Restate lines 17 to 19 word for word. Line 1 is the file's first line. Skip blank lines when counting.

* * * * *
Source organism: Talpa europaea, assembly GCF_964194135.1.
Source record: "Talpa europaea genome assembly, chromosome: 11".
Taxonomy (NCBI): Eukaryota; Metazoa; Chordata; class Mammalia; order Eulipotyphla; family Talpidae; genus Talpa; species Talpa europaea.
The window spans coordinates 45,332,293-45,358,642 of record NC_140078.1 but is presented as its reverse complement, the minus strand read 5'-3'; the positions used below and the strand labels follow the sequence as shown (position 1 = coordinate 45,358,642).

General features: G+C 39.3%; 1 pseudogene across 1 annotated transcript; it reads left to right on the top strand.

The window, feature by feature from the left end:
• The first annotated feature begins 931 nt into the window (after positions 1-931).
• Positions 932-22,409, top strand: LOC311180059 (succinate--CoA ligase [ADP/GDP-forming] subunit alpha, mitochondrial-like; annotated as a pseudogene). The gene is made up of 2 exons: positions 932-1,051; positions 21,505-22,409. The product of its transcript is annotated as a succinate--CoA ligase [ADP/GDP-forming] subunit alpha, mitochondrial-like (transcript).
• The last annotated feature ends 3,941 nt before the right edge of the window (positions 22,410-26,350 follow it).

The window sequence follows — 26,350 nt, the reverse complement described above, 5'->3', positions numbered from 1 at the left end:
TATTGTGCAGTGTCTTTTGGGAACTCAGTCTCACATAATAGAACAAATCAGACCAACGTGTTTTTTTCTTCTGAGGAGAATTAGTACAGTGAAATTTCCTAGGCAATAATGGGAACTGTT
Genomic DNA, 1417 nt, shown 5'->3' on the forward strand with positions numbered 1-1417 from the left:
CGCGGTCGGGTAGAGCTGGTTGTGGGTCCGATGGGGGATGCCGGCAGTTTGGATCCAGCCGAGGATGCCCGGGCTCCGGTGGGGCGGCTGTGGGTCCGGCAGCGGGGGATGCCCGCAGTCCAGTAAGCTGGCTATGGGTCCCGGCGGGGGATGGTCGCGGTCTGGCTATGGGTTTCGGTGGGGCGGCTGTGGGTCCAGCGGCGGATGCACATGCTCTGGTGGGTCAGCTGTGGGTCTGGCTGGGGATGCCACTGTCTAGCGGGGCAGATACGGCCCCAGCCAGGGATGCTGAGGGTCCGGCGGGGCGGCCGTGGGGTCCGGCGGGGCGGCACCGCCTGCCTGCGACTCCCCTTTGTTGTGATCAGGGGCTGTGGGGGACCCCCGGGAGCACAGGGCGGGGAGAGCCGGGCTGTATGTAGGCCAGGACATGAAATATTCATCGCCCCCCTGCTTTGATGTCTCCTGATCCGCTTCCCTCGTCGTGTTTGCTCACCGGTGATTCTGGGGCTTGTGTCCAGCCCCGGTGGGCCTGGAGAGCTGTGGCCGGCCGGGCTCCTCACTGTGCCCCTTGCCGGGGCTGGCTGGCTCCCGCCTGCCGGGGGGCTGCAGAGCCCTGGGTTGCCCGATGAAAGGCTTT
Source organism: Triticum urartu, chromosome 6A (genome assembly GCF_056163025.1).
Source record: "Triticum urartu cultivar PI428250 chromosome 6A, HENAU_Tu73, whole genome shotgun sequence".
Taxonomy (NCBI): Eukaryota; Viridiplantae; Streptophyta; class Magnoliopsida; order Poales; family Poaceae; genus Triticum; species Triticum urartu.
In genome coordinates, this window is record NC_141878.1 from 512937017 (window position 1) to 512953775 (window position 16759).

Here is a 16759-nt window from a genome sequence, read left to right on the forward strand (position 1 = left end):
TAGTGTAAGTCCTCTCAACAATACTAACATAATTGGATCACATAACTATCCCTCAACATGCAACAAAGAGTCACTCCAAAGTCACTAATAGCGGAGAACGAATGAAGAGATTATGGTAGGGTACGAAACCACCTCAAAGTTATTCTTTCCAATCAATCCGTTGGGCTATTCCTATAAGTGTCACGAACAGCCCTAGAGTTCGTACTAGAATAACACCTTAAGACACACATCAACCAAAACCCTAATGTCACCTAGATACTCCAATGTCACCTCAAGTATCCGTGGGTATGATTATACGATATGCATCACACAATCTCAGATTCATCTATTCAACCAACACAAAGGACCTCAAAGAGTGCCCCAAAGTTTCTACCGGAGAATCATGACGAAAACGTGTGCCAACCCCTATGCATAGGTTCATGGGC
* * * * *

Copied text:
In genome coordinates, this window is record NC_141878.1 from 512937017 (window position 1) to 512953775 (window position 16759).

Here is a 16759-nt window from a genome sequence, read left to right on the forward strand (position 1 = left end):
TAGTGTAAGTCCTCTCAACAATACTAACATAATTGGATCACATAACTATCCCTCAACATGCAACAAAGAGTCACTCCAAAGTCACTAATAGCGGAGAACGAATGAAGAGATTATGGTAGGGTACGAAACCACCTCAAAGTTATTCTTTCCAATCAATCCGTTGGGCTATTCCTATAAGTGTCACGAACAGCCCTAGAGTTCGTACTAGAATAACACCTTAAGACACACATCAACCAAAACCCTAATGTCACCTAGATACTCCAATGTCACCTCAAGTATCCGTGGGTATGATTATACGATATGCATCACACAATCTCAGATTCATCTATTCAACCAACACAAAGGACCTCAAAGAGTGCCCCAAAGTTTCTACCGGAGAATCATGACGAAAACGTGTGCCAACCCCTATGCATAGGTTCATGGGC